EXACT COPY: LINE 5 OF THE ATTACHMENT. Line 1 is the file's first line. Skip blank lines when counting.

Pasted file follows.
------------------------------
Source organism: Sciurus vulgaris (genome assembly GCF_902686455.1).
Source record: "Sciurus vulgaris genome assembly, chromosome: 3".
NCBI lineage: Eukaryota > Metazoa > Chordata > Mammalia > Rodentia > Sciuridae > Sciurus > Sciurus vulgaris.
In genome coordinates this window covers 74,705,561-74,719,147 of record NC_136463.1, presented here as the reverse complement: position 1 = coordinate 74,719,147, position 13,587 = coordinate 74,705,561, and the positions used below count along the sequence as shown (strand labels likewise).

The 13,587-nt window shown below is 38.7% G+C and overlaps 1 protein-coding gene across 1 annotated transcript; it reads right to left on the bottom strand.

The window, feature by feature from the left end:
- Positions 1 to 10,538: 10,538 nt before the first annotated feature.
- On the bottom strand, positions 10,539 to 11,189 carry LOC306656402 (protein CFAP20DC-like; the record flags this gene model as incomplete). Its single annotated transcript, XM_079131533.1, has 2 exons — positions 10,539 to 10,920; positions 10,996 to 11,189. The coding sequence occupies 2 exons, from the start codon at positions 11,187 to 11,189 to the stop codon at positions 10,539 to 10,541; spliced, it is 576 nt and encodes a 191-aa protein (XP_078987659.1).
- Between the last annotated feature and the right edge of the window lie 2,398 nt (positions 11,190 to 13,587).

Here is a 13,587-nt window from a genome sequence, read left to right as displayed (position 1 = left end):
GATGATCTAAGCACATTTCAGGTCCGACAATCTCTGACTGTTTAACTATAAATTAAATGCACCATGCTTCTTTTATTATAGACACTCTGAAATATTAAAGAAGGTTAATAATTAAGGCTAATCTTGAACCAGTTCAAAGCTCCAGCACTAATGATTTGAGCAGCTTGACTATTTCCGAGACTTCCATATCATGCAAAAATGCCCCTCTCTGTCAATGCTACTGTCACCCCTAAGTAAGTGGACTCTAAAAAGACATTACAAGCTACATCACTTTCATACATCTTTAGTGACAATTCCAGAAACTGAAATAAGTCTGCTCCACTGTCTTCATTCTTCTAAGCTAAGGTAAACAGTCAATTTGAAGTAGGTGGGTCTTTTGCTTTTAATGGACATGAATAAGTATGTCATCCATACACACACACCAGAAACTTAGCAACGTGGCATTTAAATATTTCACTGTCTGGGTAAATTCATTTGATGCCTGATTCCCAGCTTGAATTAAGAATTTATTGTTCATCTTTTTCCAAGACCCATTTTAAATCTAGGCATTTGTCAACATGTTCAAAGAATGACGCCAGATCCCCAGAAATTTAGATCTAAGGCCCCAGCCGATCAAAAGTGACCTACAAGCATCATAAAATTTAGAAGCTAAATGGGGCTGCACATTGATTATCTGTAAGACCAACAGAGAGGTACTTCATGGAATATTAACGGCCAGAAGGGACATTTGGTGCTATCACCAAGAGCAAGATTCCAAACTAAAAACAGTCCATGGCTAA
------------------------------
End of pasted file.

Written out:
The 13,587-nt window shown below is 38.7% G+C and overlaps 1 protein-coding gene across 1 annotated transcript; it reads right to left on the bottom strand.